The Royal Navy has today boasted how its new drone, which can monitor an area larger than Greater Manchester, has come ‘leaps and bounds’ during ‘amphibious assaults’.
Testing the airborne surveillance, known as Puma, in the Baltic and the North Sea, lieutenant Ash Loftus and Puma flight commander said the Navy’s tech is advancing into “battle-winning” territory.
“Our ability to support Royal Navy units afloat, as well as Royal Marine troops ashore, has really begun to be developed into a battle-winning capability.
“Our ability to integrate with manned aviation, whilst operating alongside Royal Marine Commandos, flying from their own landing craft, gives the ground commander the edge they need to win the fight.”
The Puma is flown by two junior sailors, an air engineering technician and naval airman aircraft handler with a flight commander that acts as an air traffic controller.
The Puma’s ability to support warships at sea is being developed quickly, the Navy said, adding that it will give ships a better understanding of what is around them.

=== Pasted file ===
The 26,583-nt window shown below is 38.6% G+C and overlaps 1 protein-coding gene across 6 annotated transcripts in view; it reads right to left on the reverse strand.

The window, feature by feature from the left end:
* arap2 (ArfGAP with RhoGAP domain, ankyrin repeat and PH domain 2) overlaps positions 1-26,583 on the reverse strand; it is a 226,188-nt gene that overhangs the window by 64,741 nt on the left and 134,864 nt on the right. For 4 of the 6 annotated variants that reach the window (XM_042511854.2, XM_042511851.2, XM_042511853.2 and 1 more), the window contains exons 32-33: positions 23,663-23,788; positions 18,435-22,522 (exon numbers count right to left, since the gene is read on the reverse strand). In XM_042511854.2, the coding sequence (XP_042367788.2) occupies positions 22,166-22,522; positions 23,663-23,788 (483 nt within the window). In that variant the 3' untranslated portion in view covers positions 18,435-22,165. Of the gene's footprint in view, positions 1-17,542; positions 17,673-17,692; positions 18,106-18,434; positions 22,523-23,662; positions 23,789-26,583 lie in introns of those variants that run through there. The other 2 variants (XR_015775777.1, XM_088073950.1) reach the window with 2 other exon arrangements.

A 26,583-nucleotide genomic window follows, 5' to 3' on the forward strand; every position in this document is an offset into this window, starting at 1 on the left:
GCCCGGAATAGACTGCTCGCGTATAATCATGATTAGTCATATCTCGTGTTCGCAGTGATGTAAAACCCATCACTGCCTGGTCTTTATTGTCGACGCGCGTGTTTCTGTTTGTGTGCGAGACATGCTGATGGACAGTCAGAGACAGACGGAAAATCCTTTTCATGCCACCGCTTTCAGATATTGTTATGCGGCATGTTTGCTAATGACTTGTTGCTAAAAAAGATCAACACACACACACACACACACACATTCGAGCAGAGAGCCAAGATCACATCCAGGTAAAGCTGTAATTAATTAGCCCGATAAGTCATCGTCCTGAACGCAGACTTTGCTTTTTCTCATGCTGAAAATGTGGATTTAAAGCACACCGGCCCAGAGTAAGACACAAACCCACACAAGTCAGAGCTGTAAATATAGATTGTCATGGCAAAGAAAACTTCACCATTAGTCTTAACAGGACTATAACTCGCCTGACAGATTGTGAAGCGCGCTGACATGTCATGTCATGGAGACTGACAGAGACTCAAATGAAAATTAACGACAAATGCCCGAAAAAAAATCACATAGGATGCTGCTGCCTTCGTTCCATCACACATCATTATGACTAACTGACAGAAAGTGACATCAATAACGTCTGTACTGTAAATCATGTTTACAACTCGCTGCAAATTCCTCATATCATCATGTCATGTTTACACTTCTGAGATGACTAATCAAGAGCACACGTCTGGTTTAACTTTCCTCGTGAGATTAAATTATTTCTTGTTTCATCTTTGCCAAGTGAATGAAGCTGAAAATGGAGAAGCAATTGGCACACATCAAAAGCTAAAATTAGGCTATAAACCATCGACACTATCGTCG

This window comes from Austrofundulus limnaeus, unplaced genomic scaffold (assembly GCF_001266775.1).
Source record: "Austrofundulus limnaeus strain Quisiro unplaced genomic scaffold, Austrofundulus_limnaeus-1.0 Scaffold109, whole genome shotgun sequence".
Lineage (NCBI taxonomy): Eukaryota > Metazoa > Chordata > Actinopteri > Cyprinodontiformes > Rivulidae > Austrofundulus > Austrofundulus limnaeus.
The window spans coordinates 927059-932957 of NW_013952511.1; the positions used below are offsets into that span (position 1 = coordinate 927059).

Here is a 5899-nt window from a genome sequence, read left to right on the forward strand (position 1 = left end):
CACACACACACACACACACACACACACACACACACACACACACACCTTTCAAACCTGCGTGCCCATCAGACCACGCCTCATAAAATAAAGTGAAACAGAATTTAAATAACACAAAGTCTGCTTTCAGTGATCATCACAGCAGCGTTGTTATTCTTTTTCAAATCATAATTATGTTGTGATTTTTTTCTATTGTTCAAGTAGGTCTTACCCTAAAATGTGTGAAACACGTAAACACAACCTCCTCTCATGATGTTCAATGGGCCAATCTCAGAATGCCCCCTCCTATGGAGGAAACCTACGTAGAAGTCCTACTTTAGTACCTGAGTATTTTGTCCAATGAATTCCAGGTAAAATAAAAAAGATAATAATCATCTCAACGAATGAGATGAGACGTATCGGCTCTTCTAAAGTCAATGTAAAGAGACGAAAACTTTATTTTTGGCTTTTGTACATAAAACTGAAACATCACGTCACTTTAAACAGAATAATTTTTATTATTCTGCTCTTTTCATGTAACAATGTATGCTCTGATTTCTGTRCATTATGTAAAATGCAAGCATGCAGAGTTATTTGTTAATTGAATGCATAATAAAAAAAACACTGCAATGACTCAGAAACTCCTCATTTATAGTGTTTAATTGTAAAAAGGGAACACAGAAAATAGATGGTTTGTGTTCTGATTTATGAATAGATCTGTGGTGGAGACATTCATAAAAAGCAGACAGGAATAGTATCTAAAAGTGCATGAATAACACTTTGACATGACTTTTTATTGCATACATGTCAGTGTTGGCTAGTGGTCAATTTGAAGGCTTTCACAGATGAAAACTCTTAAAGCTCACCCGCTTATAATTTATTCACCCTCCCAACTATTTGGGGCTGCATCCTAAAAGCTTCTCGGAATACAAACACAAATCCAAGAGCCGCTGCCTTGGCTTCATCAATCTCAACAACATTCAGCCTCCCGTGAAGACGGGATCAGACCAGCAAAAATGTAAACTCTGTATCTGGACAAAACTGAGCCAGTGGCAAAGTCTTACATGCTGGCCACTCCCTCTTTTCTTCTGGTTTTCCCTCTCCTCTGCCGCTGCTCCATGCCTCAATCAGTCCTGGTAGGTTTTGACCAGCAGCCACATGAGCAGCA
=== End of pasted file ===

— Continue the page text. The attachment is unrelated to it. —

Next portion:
‘Ukraine and the UK are good friends’
It comes a day after the UK signed an agreement with Ukraine to bolster its naval capabilities and Russia claimed it fired ‘warning shots’ at a British destroyer ship off the coast of the Crimea peninsula.
The Ukrainian Ministry of Defence said: “Ukraine and the UK are good friends and allies. Today’s Memorandum gives a new impetus to our co-operation in naval industry and will facilitate further development of the Ukrainian Navy.”
The deal will see joint production of eight fast missile warships and a new naval base on the Black Sea as the primary fleet base for Ukraine and a new base on the Sea of Azov.
The UK has also denied Russia reports, foreign secretary Dominic Raab claiming they were “predictably inaccurate”.
Raab told reporters in Singapore earlier today that “no shots were fired at HMS Defender”.